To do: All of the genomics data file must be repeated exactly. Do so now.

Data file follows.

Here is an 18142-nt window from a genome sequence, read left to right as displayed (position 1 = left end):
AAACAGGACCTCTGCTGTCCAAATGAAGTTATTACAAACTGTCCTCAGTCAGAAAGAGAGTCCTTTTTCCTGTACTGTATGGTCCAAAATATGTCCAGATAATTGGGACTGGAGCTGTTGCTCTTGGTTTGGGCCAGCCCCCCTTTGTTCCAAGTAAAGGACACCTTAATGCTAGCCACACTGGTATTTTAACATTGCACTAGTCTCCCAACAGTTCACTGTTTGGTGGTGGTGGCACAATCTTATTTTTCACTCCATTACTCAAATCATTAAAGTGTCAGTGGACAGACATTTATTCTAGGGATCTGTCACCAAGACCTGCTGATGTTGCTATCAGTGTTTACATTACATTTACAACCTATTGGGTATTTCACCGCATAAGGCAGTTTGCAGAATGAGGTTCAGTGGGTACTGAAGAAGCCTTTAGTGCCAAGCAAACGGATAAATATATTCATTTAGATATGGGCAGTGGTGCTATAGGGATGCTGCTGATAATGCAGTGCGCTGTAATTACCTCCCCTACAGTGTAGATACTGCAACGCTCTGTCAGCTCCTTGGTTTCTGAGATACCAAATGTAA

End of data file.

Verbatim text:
Here is an 18142-nt window from a genome sequence, read left to right as displayed (position 1 = left end):
AAACAGGACCTCTGCTGTCCAAATGAAGTTATTACAAACTGTCCTCAGTCAGAAAGAGAGTCCTTTTTCCTGTACTGTATGGTCCAAAATATGTCCAGATAATTGGGACTGGAGCTGTTGCTCTTGGTTTGGGCCAGCCCCCCTTTGTTCCAAGTAAAGGACACCTTAATGCTAGCCACACTGGTATTTTAACATTGCACTAGTCTCCCAACAGTTCACTGTTTGGTGGTGGTGGCACAATCTTATTTTTCACTCCATTACTCAAATCATTAAAGTGTCAGTGGACAGACATTTATTCTAGGGATCTGTCACCAAGACCTGCTGATGTTGCTATCAGTGTTTACATTACATTTACAACCTATTGGGTATTTCACCGCATAAGGCAGTTTGCAGAATGAGGTTCAGTGGGTACTGAAGAAGCCTTTAGTGCCAAGCAAACGGATAAATATATTCATTTAGATATGGGCAGTGGTGCTATAGGGATGCTGCTGATAATGCAGTGCGCTGTAATTACCTCCCCTACAGTGTAGATACTGCAACGCTCTGTCAGCTCCTTGGTTTCTGAGATACCAAATGTAA